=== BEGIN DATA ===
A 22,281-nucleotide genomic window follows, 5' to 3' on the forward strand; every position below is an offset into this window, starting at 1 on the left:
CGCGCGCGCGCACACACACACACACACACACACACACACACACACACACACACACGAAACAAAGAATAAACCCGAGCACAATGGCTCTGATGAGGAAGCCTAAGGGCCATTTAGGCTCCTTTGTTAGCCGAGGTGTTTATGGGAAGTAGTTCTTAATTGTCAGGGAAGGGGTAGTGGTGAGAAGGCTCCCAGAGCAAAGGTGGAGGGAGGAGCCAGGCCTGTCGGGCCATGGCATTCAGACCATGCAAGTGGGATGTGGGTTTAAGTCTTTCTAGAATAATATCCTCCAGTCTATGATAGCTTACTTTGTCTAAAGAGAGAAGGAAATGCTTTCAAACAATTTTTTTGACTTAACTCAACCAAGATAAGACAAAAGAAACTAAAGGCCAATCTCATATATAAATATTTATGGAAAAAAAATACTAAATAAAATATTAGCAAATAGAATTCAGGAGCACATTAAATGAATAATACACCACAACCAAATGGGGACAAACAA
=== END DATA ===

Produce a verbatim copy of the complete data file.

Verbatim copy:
A 22,281-nucleotide genomic window follows, 5' to 3' on the forward strand; every position below is an offset into this window, starting at 1 on the left:
CGCGCGCGCGCACACACACACACACACACACACACACACACACACACACACACACGAAACAAAGAATAAACCCGAGCACAATGGCTCTGATGAGGAAGCCTAAGGGCCATTTAGGCTCCTTTGTTAGCCGAGGTGTTTATGGGAAGTAGTTCTTAATTGTCAGGGAAGGGGTAGTGGTGAGAAGGCTCCCAGAGCAAAGGTGGAGGGAGGAGCCAGGCCTGTCGGGCCATGGCATTCAGACCATGCAAGTGGGATGTGGGTTTAAGTCTTTCTAGAATAATATCCTCCAGTCTATGATAGCTTACTTTGTCTAAAGAGAGAAGGAAATGCTTTCAAACAATTTTTTTGACTTAACTCAACCAAGATAAGACAAAAGAAACTAAAGGCCAATCTCATATATAAATATTTATGGAAAAAAAATACTAAATAAAATATTAGCAAATAGAATTCAGGAGCACATTAAATGAATAATACACCACAACCAAATGGGGACAAACAA